Painting, drawing, and printmaking
Oils, watercolor, etching, lithography
Columbia Daily Tribune 2010 Interview:
Columbia native and painter Byron Smith’s wide-ranging visions are highlighted in 40 works on display at the Ashby-Hodge Gallery of American Art on the campus of Central Methodist University in Fayette. The show, “Missouri Scenes of Byron Smith,” opened Tuesday and runs through March 4, with an artist’s reception from 1:30 to 4:30 p.m. today.
What: The Ashby-Hodge Gallery of American Art presents “Missouri Scenes of Byron Smith” through March 4. The gallery also will present Images in honor of Black History Month from the permanent collection. The opening reception is from 1:30 to 4:30 p.m.
Where: Central Methodist University in Fayette
When: Gallery hours are from 1:30 to 4:30 p.m. Tuesday through Thursday and Sunday.
Information: Contact Curator Joseph Geist at (660) 248-6304 or (660) 248- 6324, or e-mail jegeist@ centralmethodist.edu.
For more than 40 years, Byron Smith has looked at the world, rolled its reality around in his mind and let his visions flow through his fingers and onto the canvas. His favorite subjects remain the landscapes of the Missouri River Valley and features of the communities that snuggle up to the rivers, especially Rocheport, Boonville and McBaine. He often looks for the unusual aspect of a location.
“Sometimes the character of a backyard is more interesting than the front,” Smith said.
Born in 1960, he grew up absorbing the shapes and colors of the world around him, including vivid images from his grandfather’s farm. He began painting at age 8, mixing his own colors from a 12-color box of crayons to match those found in a more expensive 64-color box. Because his family was far from any art museum, Smith learned about works of the masters by creating paint-by-number masterpieces.
“It taught me how to see the images,” Smith said. “I’d look at them and say, ‘I can do that.’ ”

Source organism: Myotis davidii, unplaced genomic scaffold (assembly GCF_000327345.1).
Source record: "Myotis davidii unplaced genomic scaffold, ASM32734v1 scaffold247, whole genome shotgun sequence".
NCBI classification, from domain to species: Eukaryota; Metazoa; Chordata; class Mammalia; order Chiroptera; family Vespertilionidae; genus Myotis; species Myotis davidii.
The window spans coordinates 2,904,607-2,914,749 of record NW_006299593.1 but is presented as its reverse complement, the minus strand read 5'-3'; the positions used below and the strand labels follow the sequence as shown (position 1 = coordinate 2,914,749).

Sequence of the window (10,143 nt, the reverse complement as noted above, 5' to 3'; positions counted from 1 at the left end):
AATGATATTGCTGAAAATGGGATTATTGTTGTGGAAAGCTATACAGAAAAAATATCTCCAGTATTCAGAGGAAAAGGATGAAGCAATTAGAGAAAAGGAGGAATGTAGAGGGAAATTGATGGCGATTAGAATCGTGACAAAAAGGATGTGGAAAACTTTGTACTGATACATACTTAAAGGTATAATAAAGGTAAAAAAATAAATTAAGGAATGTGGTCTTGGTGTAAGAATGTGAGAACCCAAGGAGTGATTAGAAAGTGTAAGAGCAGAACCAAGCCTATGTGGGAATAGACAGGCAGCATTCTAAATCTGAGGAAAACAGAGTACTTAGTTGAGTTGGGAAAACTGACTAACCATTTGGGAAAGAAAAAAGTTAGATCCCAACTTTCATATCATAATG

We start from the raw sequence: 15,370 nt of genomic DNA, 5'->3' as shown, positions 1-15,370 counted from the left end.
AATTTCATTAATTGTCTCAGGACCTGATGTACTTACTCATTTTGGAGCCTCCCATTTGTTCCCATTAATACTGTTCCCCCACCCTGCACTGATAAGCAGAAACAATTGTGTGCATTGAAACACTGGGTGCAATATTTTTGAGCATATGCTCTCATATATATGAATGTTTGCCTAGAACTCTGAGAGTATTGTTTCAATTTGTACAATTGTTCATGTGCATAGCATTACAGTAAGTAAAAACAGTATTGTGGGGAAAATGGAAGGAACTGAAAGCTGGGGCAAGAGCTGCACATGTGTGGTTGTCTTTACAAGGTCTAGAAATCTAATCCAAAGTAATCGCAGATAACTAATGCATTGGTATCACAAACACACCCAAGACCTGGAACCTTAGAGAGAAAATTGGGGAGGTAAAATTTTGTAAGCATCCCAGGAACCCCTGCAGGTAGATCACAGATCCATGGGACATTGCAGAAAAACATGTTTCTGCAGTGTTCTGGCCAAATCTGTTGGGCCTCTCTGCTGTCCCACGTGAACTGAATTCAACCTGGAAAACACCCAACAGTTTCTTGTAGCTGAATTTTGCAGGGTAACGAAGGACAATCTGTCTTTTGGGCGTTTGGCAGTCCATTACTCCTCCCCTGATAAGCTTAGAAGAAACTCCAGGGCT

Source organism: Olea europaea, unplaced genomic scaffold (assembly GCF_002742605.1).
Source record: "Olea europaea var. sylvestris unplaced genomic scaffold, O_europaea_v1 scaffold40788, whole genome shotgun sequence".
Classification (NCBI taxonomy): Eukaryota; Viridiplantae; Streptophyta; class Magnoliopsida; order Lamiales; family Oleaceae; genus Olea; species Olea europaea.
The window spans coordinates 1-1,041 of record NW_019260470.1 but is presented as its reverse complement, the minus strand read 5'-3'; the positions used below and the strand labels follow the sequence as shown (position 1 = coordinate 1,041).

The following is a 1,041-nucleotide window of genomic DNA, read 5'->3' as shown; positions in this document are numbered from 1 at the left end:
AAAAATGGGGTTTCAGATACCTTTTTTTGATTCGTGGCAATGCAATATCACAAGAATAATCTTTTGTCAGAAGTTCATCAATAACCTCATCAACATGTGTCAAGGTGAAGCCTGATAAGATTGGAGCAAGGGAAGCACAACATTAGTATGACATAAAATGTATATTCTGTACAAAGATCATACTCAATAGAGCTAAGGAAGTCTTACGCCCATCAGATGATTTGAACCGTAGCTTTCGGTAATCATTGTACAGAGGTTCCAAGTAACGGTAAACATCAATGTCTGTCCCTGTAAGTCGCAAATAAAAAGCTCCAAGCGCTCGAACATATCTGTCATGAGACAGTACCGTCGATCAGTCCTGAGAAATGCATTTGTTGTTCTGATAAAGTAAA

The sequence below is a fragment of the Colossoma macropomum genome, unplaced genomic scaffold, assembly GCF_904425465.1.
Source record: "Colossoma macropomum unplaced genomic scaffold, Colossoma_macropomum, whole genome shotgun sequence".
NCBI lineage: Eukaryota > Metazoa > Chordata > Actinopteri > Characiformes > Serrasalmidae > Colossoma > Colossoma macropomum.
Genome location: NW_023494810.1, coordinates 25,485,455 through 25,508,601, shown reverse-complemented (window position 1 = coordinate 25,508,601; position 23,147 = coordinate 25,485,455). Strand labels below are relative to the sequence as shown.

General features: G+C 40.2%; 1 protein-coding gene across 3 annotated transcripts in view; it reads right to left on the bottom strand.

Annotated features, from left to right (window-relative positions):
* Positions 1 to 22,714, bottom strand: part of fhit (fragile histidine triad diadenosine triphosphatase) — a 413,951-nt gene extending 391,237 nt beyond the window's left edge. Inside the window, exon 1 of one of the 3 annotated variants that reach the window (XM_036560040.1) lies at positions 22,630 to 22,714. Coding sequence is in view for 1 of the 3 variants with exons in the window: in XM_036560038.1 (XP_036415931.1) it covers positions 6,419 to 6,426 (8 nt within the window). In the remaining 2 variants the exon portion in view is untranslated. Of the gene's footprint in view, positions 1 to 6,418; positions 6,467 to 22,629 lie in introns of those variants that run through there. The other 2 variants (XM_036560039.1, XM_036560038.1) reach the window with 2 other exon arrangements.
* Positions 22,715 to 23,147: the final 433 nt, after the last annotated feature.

During the 1980s, he studied art at the University of Missouri. Now he shares space at Orr Street Studios with one of his former teachers, retired MU professor and noted artist Frank Stack. Smith first met him at a figure drawing session run by Stack on weekends. After nearly 30 years of study, Smith now helps run these sessions.
He paints mostly in oils and watercolors, although he has worked with pastels, acrylics and other media, recently adding casein, a versatile milk-based, water-soluble medium that dries quickly. There are many times when he looks at what he has created and says, “There, that’s it.” Still, like most artists, he is often unsatisfied with his artwork.
When he walks into an exhibition of his work, he admits, “I can still take a paintbrush and correct something.”
Smith lives for his art, and his work has been shown at the State Historical Society of Missouri; MU’s Museum of Art and Archeology; and the Boone County Historical Society Museum, to name a few.
Widely known for his landscapes, which he paints on site rather than from photographs, Smith said, “I never get bored painting a landscape location because working from nature, the scene changes continuously.
“When I paint from nature, I express myself by depicting the landscape elements I both see and feel,” he added. “As a result, every painting is different.”
In addition to landscapes, he focuses on nudes and portraits. He has also created lithography and intaglio prints, using both handmade and traditional printmaking papers.